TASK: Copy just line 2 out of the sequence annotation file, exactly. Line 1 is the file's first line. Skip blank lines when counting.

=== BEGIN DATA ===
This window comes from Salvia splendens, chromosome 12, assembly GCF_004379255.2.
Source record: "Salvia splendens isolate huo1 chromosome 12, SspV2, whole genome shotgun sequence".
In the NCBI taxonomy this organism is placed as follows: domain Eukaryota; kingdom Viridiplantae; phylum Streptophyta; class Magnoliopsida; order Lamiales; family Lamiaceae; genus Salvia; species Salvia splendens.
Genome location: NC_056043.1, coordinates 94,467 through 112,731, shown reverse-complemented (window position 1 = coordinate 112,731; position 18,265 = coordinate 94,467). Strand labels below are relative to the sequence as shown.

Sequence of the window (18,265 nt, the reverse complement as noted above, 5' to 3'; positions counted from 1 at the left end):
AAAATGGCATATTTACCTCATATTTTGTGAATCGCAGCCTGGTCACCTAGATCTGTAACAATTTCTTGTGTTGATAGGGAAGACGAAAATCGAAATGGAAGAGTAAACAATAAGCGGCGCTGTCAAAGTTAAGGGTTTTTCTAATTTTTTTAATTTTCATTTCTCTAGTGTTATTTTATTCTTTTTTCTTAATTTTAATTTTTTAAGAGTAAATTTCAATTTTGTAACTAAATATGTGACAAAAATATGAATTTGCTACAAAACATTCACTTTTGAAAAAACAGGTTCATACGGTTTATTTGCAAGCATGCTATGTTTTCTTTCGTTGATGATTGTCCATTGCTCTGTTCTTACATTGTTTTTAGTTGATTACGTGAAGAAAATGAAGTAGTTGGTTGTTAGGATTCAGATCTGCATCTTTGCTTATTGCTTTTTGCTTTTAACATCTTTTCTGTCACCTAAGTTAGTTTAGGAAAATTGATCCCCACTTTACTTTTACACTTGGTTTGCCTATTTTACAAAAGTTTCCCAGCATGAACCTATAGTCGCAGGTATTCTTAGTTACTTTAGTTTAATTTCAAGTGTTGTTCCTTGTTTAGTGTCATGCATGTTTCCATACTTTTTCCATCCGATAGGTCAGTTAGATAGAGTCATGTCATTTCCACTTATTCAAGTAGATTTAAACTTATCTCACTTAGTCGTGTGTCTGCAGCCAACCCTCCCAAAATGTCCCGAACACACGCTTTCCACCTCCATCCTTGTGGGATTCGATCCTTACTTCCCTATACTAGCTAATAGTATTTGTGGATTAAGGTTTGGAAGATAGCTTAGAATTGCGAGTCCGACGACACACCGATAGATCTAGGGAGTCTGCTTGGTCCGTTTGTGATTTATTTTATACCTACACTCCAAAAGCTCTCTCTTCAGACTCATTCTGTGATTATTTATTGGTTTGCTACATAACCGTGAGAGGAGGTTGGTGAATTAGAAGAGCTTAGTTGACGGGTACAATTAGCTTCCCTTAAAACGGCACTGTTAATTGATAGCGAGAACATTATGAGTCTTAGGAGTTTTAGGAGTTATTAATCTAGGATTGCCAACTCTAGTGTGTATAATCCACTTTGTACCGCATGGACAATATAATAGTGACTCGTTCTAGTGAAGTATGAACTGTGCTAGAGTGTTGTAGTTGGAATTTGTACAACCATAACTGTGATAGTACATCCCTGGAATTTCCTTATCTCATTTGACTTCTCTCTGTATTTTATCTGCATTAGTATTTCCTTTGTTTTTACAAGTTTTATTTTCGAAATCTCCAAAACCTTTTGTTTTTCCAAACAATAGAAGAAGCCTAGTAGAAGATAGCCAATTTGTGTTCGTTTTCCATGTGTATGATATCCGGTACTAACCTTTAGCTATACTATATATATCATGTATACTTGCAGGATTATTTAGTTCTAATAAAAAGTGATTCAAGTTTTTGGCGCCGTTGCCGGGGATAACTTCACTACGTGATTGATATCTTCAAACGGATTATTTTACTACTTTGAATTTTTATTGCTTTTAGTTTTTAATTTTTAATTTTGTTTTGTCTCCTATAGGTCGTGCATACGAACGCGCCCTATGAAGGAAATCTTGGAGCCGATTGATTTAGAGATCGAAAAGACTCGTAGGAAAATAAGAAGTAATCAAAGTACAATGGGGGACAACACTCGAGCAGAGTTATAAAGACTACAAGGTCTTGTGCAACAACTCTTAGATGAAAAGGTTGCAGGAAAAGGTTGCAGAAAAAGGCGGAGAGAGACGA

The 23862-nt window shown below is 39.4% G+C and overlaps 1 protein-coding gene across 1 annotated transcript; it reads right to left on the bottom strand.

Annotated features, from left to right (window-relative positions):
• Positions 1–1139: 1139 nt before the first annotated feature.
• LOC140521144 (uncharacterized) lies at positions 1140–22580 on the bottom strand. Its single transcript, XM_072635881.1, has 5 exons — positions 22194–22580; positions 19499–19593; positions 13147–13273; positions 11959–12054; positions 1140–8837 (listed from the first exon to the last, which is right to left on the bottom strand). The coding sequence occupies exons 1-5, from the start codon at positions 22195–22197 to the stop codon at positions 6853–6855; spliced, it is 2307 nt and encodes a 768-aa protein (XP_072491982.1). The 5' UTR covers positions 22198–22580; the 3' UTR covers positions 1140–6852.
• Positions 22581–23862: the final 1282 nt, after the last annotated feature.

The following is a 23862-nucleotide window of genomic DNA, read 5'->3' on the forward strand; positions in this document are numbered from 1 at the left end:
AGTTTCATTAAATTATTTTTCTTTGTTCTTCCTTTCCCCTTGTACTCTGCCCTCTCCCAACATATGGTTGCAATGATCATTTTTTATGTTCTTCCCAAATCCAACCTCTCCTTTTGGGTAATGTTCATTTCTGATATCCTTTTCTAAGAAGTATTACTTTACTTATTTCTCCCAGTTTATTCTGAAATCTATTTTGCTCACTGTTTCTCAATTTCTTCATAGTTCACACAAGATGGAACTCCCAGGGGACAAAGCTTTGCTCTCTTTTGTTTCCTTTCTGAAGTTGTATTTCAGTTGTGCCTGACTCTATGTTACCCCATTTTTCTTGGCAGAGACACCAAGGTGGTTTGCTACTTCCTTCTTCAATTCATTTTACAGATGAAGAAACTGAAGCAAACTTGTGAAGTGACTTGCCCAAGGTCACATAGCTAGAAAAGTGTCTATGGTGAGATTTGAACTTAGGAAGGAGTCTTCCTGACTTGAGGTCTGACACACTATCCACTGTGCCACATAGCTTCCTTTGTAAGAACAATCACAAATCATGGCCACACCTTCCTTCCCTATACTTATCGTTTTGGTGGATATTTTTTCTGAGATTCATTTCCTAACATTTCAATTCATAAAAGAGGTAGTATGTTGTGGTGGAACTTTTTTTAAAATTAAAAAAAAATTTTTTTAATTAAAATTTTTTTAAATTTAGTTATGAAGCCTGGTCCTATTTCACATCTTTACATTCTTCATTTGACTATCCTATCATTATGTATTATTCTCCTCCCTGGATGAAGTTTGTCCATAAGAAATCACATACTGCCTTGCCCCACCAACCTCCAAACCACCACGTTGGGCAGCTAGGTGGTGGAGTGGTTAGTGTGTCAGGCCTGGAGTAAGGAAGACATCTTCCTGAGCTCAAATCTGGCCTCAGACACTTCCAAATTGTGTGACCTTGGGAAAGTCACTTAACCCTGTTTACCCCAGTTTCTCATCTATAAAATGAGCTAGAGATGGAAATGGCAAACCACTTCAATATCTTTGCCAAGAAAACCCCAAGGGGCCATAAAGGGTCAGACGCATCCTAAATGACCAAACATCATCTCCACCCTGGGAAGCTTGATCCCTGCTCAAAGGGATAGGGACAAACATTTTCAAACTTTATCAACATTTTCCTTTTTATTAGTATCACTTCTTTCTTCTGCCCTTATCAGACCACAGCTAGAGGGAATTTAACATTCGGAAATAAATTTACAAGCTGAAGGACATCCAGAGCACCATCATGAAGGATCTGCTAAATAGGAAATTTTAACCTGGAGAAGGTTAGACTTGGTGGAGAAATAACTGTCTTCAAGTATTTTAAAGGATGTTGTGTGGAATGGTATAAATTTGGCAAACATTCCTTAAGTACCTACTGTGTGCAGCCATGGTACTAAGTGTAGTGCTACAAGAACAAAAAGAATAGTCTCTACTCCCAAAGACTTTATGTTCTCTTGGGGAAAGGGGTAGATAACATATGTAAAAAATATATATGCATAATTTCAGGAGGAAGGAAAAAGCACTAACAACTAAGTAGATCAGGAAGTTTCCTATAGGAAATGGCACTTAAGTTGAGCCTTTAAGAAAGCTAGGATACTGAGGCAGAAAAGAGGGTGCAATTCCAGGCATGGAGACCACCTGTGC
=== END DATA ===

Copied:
Source record: "Salvia splendens isolate huo1 chromosome 12, SspV2, whole genome shotgun sequence".